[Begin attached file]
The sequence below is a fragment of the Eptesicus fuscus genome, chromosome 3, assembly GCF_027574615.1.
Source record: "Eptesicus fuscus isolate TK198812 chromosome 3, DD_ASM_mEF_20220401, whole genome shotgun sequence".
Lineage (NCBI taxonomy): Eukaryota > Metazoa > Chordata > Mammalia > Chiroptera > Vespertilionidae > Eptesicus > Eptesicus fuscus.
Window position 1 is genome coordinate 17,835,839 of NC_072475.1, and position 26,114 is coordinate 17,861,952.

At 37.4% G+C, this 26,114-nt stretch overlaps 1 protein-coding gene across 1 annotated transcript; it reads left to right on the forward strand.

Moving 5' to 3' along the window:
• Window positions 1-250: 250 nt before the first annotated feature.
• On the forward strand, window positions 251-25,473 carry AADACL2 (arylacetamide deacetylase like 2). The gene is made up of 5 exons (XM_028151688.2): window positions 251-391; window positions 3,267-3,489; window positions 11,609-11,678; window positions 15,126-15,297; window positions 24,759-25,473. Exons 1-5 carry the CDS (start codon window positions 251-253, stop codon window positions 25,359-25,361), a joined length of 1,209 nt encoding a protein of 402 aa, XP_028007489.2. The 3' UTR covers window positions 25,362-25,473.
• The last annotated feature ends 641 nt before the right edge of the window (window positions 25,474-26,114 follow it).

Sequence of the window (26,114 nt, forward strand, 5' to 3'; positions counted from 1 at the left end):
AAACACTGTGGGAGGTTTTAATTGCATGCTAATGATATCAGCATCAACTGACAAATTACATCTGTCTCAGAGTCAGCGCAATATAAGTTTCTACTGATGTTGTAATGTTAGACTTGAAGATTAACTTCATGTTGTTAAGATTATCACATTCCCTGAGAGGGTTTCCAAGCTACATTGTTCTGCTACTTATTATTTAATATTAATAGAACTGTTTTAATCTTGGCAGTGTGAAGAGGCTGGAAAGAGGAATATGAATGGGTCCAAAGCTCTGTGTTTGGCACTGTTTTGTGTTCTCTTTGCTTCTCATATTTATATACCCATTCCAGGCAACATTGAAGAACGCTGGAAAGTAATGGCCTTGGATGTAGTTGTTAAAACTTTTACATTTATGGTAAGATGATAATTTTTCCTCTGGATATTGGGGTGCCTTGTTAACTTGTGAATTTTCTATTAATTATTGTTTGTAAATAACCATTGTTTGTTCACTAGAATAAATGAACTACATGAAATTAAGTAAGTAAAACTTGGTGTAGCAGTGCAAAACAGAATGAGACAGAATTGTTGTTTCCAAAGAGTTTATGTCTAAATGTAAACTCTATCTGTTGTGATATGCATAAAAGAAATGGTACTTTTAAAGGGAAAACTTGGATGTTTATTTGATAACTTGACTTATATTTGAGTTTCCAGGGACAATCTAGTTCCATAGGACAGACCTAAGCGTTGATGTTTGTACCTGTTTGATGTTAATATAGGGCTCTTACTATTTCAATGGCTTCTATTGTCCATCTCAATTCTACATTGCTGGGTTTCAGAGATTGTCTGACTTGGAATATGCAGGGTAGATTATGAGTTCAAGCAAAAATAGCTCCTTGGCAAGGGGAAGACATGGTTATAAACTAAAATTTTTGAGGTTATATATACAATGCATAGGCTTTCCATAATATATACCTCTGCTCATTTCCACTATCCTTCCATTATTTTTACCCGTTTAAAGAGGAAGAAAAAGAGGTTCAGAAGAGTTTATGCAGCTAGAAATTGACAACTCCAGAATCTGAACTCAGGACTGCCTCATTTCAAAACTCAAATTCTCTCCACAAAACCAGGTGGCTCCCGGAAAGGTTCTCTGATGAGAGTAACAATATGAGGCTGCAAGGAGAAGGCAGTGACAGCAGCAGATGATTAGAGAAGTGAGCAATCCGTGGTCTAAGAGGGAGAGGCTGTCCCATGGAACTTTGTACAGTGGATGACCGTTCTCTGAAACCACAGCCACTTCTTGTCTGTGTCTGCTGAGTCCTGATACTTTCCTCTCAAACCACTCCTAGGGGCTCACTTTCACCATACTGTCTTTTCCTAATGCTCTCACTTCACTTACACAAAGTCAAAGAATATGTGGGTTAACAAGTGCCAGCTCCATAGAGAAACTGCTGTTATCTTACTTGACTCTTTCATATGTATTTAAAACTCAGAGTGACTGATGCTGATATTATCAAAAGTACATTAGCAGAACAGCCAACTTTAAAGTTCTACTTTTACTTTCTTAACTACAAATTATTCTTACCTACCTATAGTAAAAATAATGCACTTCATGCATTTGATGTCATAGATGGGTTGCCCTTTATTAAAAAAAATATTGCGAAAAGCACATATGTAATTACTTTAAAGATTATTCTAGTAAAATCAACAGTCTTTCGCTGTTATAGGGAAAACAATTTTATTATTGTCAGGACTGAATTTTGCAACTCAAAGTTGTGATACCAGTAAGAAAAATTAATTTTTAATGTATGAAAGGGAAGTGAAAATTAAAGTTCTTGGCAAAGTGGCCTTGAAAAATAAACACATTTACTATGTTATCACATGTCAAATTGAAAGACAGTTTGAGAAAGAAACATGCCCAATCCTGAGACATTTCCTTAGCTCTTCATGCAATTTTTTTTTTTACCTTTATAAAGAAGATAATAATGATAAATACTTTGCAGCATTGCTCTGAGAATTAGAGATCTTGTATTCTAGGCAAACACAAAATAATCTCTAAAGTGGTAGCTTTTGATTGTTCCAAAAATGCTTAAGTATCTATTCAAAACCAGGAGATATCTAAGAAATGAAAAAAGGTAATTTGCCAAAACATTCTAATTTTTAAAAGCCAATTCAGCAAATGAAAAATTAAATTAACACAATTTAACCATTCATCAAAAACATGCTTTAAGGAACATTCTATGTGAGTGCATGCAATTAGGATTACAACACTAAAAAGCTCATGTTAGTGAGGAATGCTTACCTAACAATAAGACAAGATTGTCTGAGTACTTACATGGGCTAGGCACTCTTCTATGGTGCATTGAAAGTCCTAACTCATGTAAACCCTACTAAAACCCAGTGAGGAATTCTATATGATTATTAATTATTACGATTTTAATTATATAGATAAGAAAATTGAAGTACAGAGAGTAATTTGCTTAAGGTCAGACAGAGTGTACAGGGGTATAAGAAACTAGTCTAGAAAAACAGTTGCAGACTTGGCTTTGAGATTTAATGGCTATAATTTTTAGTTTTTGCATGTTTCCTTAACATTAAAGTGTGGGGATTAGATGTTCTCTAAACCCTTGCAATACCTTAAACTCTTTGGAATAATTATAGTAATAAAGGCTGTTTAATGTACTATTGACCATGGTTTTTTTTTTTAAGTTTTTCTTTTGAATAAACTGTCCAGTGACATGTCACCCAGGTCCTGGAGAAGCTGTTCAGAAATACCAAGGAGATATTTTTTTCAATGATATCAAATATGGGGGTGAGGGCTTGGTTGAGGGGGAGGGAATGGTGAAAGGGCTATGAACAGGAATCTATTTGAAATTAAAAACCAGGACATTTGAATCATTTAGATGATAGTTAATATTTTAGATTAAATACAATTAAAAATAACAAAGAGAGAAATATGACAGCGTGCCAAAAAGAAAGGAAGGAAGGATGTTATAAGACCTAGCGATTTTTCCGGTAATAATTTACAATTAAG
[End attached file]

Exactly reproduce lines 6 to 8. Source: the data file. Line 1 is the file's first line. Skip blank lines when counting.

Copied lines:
Moving 5' to 3' along the window:
• Window positions 1-250: 250 nt before the first annotated feature.
• On the forward strand, window positions 251-25,473 carry AADACL2 (arylacetamide deacetylase like 2). The gene is made up of 5 exons (XM_028151688.2): window positions 251-391; window positions 3,267-3,489; window positions 11,609-11,678; window positions 15,126-15,297; window positions 24,759-25,473. Exons 1-5 carry the CDS (start codon window positions 251-253, stop codon window positions 25,359-25,361), a joined length of 1,209 nt encoding a protein of 402 aa, XP_028007489.2. The 3' UTR covers window positions 25,362-25,473.